Infectious Disease Drugs in Short Supply


Posted to Nursing, Nursing News, Nursing Specialties

Shortages of cancer drugs aren’t the only drug shortages making news. The January 2012 issue of Clinical Infectious Diseases reports the nation’s supply of go-to drugs to fight infectious disease is running dangerously low. So low, in fact, that hospitals have had to design contingency plans just in case an emergency arises.

So why is this happening? The answer is complicated. One problem is that often only one drug company manufactures a given. Should an ingredient in the drug become difficult to obtain, the supply runs low. Other drugs can be used instead, but in many cases they are either ineffective on the organism or take longer to eradicate the organism.

Ingredients may also become too expensive, with the result that a manufacturer decides to discontinue production of the drug – although drug companies are required to inform the FDA six months before drug production stops.

Among the drugs considered scarce are antibacterials, antifungals and antivirals. Physicians should be prepared to treat with alternative means if it becomes necessary. Every day, more organisms become resistant to drugs that have been on the market for a while, thus making them less effective to treat common illnesses.


Given the fact that drug shortages are expected to occur, what can nurses do when a shortage threatens the health of their patients? Many times, the first notice of a drug shortage occurs when the pharmacy fails to supply a drug to a newly admitted patient. The nurse calls the pharmacy; the pharmacist states the drug is not available on-site at the moment. Whether or not a contingency plan is in place to get the drug from another facility, the nurse needs to inform the physician and get an alternate drug order if the physician deems it necessary. Some drugs, especially in the case of anti-infectives, are critical to the patient’s health and need to be started immediately.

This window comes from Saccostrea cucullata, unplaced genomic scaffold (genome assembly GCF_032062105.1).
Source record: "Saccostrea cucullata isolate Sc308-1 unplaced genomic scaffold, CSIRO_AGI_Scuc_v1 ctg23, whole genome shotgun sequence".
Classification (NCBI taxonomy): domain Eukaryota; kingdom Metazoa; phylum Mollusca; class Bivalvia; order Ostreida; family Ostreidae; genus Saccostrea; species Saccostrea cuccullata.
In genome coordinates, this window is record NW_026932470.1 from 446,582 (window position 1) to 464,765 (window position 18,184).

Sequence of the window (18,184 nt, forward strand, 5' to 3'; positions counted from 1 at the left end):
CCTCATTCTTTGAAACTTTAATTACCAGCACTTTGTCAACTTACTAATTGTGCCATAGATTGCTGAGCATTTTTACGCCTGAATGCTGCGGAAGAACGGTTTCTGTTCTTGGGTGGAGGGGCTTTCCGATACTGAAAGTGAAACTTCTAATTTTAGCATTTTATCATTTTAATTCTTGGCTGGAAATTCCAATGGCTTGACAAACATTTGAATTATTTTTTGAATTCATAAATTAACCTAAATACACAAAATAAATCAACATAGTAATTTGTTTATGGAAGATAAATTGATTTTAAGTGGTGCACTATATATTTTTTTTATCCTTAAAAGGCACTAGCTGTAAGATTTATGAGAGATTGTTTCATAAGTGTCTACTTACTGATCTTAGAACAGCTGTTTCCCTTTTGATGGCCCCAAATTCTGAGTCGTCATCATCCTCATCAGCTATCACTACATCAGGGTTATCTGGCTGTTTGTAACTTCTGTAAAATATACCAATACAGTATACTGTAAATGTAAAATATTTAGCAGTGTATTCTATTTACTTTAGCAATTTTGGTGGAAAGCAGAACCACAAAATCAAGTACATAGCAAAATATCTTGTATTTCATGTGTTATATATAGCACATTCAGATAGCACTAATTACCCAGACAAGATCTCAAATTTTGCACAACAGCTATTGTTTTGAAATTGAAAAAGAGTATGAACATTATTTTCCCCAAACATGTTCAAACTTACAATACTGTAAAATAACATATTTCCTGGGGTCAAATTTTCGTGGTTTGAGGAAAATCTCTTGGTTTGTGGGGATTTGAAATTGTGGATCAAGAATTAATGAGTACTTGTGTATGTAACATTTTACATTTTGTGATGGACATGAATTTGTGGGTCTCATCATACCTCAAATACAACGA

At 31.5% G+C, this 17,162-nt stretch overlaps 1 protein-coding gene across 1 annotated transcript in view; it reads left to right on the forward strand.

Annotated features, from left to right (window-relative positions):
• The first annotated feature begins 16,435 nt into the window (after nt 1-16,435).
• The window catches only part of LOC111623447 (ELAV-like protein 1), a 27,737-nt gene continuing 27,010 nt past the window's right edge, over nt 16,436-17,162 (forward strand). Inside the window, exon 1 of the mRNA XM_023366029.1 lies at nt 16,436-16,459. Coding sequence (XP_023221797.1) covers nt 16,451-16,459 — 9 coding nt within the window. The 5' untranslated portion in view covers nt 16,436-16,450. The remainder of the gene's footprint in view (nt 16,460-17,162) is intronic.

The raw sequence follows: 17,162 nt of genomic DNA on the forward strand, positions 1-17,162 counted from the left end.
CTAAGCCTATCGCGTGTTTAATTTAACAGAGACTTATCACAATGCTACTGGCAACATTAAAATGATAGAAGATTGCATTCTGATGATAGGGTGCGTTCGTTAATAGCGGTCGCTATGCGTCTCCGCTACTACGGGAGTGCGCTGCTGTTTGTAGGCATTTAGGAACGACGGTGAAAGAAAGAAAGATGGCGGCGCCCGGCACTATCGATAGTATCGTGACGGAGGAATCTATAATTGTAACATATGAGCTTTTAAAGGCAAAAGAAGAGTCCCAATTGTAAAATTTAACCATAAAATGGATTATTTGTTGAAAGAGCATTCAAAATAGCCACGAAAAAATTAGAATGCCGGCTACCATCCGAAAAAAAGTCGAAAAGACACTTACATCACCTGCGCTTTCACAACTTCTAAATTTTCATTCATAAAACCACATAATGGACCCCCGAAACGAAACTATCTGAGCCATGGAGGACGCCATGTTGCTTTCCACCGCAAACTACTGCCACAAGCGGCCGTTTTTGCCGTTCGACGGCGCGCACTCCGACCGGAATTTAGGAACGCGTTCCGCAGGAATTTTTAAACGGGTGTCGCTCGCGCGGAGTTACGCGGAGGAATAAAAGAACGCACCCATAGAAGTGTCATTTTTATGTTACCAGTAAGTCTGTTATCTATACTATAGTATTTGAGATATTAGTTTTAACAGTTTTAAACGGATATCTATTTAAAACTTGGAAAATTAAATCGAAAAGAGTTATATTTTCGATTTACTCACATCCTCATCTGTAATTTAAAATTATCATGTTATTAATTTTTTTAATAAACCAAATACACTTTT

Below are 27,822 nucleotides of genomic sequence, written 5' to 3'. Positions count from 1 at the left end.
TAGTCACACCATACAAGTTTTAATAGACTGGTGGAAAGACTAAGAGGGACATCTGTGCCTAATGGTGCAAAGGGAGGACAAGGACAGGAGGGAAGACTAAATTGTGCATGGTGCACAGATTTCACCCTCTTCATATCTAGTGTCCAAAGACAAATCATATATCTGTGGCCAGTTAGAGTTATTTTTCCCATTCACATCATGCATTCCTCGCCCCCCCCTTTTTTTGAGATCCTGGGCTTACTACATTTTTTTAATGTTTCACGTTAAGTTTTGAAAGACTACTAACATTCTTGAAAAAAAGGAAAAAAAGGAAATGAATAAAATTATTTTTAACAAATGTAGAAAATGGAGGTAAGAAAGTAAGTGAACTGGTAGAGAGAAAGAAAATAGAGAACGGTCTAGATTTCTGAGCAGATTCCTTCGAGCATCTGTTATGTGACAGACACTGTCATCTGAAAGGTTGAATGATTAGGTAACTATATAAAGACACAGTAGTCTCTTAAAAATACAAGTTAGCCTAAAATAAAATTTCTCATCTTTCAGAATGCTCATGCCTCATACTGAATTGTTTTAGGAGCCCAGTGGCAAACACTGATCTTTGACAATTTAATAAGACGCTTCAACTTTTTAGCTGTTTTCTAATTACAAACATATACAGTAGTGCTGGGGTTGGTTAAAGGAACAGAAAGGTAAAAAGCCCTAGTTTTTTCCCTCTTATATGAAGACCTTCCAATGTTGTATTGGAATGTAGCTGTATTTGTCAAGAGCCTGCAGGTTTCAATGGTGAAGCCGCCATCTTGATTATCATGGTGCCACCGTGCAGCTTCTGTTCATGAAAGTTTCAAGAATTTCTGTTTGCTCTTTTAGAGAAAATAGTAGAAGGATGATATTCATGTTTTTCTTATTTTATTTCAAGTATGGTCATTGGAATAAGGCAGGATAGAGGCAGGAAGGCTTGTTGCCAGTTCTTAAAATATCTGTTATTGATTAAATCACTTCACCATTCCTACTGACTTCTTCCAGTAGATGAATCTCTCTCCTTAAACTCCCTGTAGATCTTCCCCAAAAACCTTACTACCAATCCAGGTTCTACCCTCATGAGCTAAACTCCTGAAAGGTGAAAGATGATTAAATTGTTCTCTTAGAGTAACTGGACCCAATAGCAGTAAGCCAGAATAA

The United States Congress is considering a requirement that would compel drug companies to report to the FDA any expected drug shortages. Also under consideration is a bill requiring speedy review of newly proposed drugs that could mitigate the shortages. Currently new drugs in development take years to reach the U.S. market, which is a much longer process than it is for the Canadian and European markets, for example.

Clinical nurse managers can take an active role in developing their facility’s contingency plans for unavailable drugs. By understanding what drugs are expected to be in short supply, discussing workable alternates with physicians and formulating a list of facilities as go-to secondary suppliers, nurse managers can arm their nursing staff, especially the night crew, with an action plan when a shortage occurs. Because hospital pharmacies are often overwhelmed and understaffed, nurses may have to take a more active role in getting their patients the medications they need.